God’s Own Country
God’s Own Country (2017)
★★★★ / ★★★★
Here is a film that explores what love is and its many definitions.
Filled to the brim with thick Northern England accent with no subtitles to guide the viewer, I was frustrated that I could not make out what was being said exactly by the dialogue. I felt my dissatisfaction grow when it becomes apparent about fifteen minutes in that although words are scant, they command importance. This is especially critical because our protagonist is a person who is closed off, desperately lonely, and an expert when it comes to internalizing his thoughts and feelings. So I tried a different technique in order to try to understand: listen to the dialogue but do not hang onto them. Let the images serve as a guide to make sense of the story and its characters. It quickly becomes apparent that this is the preferred avenue to absorb this film’s quietly disarming power.
The picture presents a definition of love as a romantic connection. Numerous LGBTQ+ pictures, especially generic comedies and bad dramas, appear to write the material around sexual encounters and sudden twists of fate that lead to a happy or tragic ending. Not here. There is emphasis on fear of being alone for the rest of one’s life because one is gay and in the closet, how this fear is perverted into numbness, unexpressed rage, and self-sabotage which then leads to a consistent self-denial of perhaps connecting and exploring with another person who just might help to break one out of this cycle.
Johnny (Josh O’Connor) is tasked to mind the farm after his father (Ian Hart) had suffered a stroke which led to his paralysis. Johnny is reckless, unemotional, and prone to binge drinking after a long day of work. So that Johnny will have help during the lambing season, Gheorghe (Alec Secareanu), a migrant worker from Romania, is hired. Avoiding every trapping and predictable beats of the sub-genre, Gheorghe and Johnny establish a connection. Although they are far apart in personality, temperament, and view of the world, they actually like one another. Notice how writer-director Francis Lee employs minimal dialogue. Instead, emphasis is placed on how the two men look at one another, how they take up space when near each other, the silence simmering between them, and the amount of distance between their bodies when all they wish to do is embrace for hours.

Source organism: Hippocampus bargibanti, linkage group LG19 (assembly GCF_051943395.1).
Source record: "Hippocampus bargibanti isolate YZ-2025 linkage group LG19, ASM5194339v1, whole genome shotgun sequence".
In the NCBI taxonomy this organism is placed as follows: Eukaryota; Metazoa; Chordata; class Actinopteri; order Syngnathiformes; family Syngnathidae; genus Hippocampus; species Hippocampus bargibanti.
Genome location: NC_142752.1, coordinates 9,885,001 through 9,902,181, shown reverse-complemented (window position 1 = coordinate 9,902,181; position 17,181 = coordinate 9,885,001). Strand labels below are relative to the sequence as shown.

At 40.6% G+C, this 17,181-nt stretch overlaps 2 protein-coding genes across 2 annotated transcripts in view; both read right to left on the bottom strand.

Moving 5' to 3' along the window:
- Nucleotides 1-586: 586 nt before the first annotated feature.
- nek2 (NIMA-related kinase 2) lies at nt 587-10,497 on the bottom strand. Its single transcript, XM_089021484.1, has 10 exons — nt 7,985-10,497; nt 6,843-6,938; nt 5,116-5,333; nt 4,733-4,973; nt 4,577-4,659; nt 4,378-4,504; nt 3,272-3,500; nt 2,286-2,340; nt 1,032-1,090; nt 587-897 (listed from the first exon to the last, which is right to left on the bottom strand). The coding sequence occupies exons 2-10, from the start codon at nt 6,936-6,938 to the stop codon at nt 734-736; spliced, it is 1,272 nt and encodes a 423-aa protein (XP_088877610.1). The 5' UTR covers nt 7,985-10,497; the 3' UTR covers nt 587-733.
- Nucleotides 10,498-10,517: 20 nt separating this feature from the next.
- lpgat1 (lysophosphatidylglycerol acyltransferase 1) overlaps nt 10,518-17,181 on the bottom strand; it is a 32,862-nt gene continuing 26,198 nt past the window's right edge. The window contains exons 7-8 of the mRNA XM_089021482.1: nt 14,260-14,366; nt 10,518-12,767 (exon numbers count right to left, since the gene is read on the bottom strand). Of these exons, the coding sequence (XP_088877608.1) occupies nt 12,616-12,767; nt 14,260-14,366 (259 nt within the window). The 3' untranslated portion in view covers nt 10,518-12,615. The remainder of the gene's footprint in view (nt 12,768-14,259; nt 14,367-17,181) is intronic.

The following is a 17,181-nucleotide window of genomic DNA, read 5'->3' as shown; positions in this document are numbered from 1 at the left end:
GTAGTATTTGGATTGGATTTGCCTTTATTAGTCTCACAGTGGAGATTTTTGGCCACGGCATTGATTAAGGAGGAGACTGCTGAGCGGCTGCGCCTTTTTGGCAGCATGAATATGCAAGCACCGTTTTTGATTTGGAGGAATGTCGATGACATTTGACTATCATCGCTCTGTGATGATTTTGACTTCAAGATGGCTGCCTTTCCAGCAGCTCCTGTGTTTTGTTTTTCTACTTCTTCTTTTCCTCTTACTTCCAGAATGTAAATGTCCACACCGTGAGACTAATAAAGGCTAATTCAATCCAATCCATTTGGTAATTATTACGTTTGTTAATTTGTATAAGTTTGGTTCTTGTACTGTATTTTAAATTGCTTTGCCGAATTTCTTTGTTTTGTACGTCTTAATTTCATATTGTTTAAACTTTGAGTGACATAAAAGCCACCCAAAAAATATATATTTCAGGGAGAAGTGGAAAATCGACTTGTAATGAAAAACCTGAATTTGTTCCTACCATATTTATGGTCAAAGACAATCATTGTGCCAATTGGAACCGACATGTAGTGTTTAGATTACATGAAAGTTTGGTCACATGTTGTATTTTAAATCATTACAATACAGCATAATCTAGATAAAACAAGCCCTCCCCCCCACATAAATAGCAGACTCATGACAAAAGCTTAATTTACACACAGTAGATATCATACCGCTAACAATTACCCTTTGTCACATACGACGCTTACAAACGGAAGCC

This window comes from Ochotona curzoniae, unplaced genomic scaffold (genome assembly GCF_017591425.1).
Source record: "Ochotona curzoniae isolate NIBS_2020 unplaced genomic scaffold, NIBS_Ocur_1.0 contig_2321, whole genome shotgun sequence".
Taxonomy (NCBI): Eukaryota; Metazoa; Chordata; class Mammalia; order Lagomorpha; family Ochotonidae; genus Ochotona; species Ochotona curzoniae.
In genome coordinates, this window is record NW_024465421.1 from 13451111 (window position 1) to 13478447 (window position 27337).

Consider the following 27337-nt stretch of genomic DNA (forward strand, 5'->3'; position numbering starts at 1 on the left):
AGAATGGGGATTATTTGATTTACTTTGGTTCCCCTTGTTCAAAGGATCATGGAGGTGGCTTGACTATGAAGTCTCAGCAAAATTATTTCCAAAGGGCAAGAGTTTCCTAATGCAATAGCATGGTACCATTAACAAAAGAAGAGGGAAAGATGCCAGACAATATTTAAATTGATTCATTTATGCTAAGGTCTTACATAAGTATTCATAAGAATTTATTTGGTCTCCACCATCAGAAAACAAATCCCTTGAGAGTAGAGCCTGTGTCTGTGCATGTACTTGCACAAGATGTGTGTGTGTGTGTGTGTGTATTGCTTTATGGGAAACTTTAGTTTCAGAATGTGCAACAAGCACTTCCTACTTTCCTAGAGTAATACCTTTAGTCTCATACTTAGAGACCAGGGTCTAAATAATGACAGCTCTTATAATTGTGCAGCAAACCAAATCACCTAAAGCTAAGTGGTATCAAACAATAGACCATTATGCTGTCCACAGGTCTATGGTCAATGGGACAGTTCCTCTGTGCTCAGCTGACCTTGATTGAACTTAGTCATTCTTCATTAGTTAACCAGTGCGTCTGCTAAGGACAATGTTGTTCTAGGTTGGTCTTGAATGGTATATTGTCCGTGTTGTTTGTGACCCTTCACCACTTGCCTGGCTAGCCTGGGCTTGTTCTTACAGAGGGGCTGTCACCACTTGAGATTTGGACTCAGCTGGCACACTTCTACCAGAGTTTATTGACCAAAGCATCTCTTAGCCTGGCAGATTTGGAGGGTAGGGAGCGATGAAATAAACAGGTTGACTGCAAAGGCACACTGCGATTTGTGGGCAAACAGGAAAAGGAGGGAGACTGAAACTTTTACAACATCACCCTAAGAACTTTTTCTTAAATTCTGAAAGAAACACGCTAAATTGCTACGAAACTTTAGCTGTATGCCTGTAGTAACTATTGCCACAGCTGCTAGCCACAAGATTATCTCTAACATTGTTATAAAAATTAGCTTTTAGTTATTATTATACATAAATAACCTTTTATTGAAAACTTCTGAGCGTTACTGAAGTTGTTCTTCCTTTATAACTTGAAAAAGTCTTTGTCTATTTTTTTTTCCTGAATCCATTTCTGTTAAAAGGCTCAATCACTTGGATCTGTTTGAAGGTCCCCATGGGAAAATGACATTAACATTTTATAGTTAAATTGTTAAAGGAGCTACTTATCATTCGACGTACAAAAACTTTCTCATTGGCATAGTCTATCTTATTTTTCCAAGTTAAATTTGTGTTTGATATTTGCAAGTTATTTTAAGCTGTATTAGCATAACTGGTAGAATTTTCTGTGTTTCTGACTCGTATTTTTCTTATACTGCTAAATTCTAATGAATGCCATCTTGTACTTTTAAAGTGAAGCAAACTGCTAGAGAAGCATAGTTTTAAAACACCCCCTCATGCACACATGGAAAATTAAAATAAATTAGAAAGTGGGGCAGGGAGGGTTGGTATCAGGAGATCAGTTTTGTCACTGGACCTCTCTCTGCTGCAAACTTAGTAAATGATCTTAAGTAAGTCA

The film, too, underscores love as passion for one’s work. In the beginning of the film, we assume that Johnny detests farm work through how he handles tools, interacts animals, the overall lack of regard on how well chores are done. In a simple but moving exchange between father and son late in the picture, we learn the truth behind Johnny’s actions. When it comes to Gheorghe, the elemental opposite of Johnny, it is ensured we appreciate details. We observe how he takes off the skin of a dead lamb, how he milks goats, how he cooks, how he operates machines. When Gheorghe is front and center of the frame, there is a much-needed moment of exhalation and tranquility. In other words, it is communicated to us, without relying on words, what Johnny sees in him.
Finally, the work highlights love as family. Again, the screenplay defies expectations. There is no critical moment in which Johnny must come out to his father or grandmother (Gemma Jones). There is no confrontation where one tells another that homosexuality is wrong due to some twisted moral high-ground or that because the Bible says so. Sometimes it is enough to show a person privately learning to come to terms with a knowledge or feeling one has. Furthermore, I loved that the writer-director is willing to show what stroke does to a person and how family rallies to take care of their loved one even through humiliating situations.
“God’s Own Country” is profoundly moving because it is filled with intimate moments. It requires the performers to communicate paragraphs using only their eyes or how they move their limbs just so (and when). On the other hand, it demands the viewer to be open to absorb the story, its vulnerabilities, quiet longings, and messages through unexpected means. Francis Lee should be proud for creating a standout directorial debut. I learned later that he grew up on a Yorkshire farm, and it shows. In some scenes, I could smell the blades of grass and the poetry whispered by the wind.